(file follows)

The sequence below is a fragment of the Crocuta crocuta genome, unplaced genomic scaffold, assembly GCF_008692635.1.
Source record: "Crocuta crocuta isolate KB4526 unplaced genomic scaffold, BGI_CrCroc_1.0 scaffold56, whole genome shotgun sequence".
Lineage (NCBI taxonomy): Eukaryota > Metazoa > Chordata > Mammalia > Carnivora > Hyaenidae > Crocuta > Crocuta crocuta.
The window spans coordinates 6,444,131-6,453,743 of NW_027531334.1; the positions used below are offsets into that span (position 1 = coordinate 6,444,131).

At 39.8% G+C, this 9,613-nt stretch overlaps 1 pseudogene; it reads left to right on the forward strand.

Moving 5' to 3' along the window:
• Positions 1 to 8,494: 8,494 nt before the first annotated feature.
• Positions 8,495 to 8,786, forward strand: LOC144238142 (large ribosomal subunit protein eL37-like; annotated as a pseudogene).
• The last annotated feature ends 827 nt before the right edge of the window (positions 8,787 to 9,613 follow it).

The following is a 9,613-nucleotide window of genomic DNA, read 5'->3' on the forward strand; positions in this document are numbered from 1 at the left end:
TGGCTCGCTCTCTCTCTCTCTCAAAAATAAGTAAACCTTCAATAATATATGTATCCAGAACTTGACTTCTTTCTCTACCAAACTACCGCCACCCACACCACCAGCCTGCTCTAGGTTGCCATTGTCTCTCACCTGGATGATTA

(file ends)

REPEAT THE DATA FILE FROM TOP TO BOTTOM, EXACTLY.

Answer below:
The sequence below is a fragment of the Crocuta crocuta genome, unplaced genomic scaffold, assembly GCF_008692635.1.
Source record: "Crocuta crocuta isolate KB4526 unplaced genomic scaffold, BGI_CrCroc_1.0 scaffold56, whole genome shotgun sequence".
Lineage (NCBI taxonomy): Eukaryota > Metazoa > Chordata > Mammalia > Carnivora > Hyaenidae > Crocuta > Crocuta crocuta.
The window spans coordinates 6,444,131-6,453,743 of NW_027531334.1; the positions used below are offsets into that span (position 1 = coordinate 6,444,131).

At 39.8% G+C, this 9,613-nt stretch overlaps 1 pseudogene; it reads left to right on the forward strand.

Moving 5' to 3' along the window:
• Positions 1 to 8,494: 8,494 nt before the first annotated feature.
• Positions 8,495 to 8,786, forward strand: LOC144238142 (large ribosomal subunit protein eL37-like; annotated as a pseudogene).
• The last annotated feature ends 827 nt before the right edge of the window (positions 8,787 to 9,613 follow it).

The following is a 9,613-nucleotide window of genomic DNA, read 5'->3' on the forward strand; positions in this document are numbered from 1 at the left end:
TGGCTCGCTCTCTCTCTCTCTCAAAAATAAGTAAACCTTCAATAATATATGTATCCAGAACTTGACTTCTTTCTCTACCAAACTACCGCCACCCACACCACCAGCCTGCTCTAGGTTGCCATTGTCTCTCACCTGGATGATTA